In addition to the stories, you get a nice afterward from the author on this audiobook. Nothing like finding out an author you've come to love, also loves the other authors you love! Although John Lee is probably incapable of delivering a bad performance, he is better at some times than others. With this audiobook, his performance varies between stories; worst case, the narration is competent and on a couple of the stories, John Lee is exceptionally good.
If you know your way around in Revelation Space, you will love these stories. They fill in gaps in the giant canvass that Reynolds has been working on and they are each wonderfully, eerily entertaining.
Did you know you can put in a set of Ear-Buds, slap your Hearing Protectors over them, and Mow the lawn, Weed-Eat, etc, without your book being drowned out by engine noise? I recently listened to "Augustus" while wandering through the Roman Forum. I'm on my third set of "Sleep-Phones". I've been addicted to audible since 2004... I think my friends are starting to suspect I have a problem ;)
I'm used to Alastair Reynolds' books being LONG. I'm used to following his Characters non-stop for 20+ hours at a time. But this series of shorter stories, set in the same Universe, is AWESOME! Reynolds seems to assume that readers will have already read his other books, and therefore doesn't go into nearly the set-up of the characters that he does in his other books... If you already know the Universe, you'll love how this series of stories expands upon events and places alluded to in the Main Series. Since you already know the characters, Reynolds is able to get straight to the action in each of the stories!
I only review my more favorites here.
Can't get enough of this author A. Reynolds. Absolution Gap (as well as Redemption Ark) were daring in brushstrokes, but this last book helps imagine areas that were missing or not clear in the whole Revelation Space scenery. The Greenfly entity makes you think farther than you thought the Inhibitors would go. Just being able to hear more about Clavain is worth it. The different stories fit in nice and actually are gripping with drama and action. To me the whole series is a classic along with the side books like The Prefect and "Chasm City" (which is a must). If you CAN -- get into this whole space opera burrito. I hear he is making a Doctor Who story. wow
If you like to travel far in time and space you will like these stories. The hive mind concept and humanities reaction to it are intriguingly expored in a hard SF envoirnment with space pirates and interstellar travel.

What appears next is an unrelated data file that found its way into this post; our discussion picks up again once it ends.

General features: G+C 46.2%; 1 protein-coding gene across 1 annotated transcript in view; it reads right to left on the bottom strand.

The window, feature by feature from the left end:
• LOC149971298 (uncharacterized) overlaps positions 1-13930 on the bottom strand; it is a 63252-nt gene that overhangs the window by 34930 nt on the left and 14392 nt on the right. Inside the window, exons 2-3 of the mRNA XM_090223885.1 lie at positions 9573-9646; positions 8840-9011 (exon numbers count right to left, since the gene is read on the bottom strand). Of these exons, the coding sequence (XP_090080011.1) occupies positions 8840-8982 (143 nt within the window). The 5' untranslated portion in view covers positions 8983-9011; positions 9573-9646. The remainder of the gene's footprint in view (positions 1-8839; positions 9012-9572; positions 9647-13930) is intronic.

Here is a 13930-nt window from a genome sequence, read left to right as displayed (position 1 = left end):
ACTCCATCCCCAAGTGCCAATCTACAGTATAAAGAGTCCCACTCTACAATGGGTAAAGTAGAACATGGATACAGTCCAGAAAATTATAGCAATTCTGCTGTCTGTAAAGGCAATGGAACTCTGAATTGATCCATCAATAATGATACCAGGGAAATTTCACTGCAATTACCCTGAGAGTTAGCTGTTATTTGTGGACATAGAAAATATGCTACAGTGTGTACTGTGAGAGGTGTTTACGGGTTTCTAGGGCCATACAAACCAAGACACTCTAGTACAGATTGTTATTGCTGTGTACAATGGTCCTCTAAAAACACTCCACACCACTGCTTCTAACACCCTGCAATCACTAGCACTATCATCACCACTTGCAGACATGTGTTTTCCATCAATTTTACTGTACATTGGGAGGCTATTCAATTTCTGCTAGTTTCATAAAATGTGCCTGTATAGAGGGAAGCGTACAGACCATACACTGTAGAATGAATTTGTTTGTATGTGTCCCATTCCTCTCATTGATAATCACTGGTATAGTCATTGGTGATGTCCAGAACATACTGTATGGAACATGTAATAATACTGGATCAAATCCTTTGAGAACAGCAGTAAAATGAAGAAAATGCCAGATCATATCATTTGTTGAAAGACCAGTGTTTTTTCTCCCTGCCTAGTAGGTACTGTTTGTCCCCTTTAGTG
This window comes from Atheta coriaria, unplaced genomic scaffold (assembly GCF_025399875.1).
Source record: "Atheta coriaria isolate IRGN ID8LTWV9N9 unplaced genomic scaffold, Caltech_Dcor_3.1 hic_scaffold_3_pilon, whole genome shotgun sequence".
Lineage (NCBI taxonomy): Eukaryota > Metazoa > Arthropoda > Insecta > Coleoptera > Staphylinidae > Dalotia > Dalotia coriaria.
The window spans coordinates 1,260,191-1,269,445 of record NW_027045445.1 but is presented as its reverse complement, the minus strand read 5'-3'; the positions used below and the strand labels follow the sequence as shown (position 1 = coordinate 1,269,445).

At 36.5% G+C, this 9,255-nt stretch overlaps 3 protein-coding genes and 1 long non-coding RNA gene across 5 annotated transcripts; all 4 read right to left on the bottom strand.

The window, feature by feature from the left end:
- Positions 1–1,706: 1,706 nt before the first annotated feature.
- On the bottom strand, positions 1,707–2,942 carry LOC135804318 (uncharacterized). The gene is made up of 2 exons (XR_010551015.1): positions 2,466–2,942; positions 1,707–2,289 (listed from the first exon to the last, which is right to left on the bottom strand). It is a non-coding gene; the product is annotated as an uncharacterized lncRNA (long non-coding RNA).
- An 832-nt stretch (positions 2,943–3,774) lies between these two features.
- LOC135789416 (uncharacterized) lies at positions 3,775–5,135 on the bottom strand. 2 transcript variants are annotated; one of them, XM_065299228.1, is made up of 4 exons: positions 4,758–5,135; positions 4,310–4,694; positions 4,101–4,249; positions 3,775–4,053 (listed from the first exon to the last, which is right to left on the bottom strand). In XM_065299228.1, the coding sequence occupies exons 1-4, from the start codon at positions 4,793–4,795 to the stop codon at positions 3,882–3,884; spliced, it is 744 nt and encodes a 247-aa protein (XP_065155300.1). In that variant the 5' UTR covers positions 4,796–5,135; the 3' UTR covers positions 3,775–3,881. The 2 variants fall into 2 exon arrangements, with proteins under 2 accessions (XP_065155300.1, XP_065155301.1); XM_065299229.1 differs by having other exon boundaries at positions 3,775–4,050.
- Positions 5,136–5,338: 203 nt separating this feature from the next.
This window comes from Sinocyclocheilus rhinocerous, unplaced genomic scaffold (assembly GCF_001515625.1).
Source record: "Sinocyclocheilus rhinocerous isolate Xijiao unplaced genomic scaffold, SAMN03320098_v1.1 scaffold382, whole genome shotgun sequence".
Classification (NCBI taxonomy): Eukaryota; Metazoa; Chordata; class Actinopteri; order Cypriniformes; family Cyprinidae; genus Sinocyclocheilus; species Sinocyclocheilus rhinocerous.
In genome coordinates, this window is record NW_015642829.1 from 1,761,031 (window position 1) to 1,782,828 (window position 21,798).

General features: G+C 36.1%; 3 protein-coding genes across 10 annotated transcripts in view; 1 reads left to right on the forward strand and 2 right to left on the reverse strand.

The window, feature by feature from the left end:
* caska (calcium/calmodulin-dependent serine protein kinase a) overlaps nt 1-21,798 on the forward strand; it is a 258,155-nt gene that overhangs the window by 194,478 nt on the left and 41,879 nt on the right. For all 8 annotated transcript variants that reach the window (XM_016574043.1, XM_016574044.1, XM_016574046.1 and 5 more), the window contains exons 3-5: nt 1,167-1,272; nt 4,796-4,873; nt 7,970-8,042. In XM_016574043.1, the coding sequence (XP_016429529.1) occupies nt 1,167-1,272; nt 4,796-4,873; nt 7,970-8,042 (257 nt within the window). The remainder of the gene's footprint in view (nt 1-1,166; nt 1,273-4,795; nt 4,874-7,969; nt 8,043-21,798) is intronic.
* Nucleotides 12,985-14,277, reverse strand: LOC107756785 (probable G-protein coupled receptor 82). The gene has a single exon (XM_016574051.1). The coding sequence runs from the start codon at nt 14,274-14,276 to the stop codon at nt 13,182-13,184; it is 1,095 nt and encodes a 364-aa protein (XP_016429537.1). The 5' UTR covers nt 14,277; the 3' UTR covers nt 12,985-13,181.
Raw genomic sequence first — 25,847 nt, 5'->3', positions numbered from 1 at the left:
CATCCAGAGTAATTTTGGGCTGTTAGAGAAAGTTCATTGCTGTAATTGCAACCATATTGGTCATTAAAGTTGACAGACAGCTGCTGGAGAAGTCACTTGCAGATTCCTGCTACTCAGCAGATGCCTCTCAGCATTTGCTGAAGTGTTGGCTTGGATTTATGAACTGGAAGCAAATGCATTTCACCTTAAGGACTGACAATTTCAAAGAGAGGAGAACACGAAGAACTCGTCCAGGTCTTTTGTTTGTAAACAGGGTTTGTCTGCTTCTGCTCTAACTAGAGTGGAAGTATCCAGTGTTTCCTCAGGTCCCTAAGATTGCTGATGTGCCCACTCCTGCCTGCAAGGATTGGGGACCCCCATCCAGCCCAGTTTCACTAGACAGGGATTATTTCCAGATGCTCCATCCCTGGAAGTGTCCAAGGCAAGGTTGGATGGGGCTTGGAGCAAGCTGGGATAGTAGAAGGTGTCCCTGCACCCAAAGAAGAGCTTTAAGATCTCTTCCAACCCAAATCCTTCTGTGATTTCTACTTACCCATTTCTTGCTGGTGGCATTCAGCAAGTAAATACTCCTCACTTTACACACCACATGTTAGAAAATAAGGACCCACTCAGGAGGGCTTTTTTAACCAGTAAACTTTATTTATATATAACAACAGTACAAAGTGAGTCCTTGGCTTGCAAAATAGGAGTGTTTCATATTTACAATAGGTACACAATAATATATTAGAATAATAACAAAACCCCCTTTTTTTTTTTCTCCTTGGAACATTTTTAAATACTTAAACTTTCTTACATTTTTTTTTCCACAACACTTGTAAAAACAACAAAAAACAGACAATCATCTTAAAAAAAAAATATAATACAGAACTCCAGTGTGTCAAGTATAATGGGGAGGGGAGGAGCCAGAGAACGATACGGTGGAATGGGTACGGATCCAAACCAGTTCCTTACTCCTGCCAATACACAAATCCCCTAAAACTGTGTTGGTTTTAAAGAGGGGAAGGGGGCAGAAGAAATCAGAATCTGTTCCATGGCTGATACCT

The narator gives you no warning of the end of one story and the beginning of the next. Don't get lost during these transitions.
Folks, for audiobooks it's not just about the writer, it's also about the narrator...
This wasn't the book I thought it would be from Reynolds. I thought it was a continuation of his Revelation Space series, and in some regards it is, but not fully. It is a collection of short stories or novellas centered around the Revelation Space universe. Most of them are forgettable but the best one was also the most disturbing, "Nightingale". That was classic Reynolds at his best. Otherwise, it was decent romp from the Space Opera king.
Good introduction to Revelation Space and Reynolds writing style. Highly recommended for RS fans and Science Fiction fans.
Looking forward to more short stories
Fantastic, more Ultras, more Conjoiners, more fun at near light speed. Several unrelated stories and each offers its own surprises.
Hard Sci-Fi Connoiseur.
I am a HUGE Alastair Reynolds fan - the Revelation Space universe is genius. Usually short stories don't interest me much - I prefer long arcs ... the more books in a series the better. Galactic North though nicely fills in some gaps and wraps a few loose ends that irritated me in the series. Just wish it was 10 times as long! As always, John Lee crushes it.
I'm a Hard SF & Space Opera-loving, alien android from the future. I bring gifts of SciFi eBooks & accessories for your leader's Kindle. Take me to him/her/it.
This collection of short stories from Reynolds' RS universe adds some terrific background color to the other novels. Uncharacteristically, only one of the stories has quite the scale or galactic import of his usual work, though.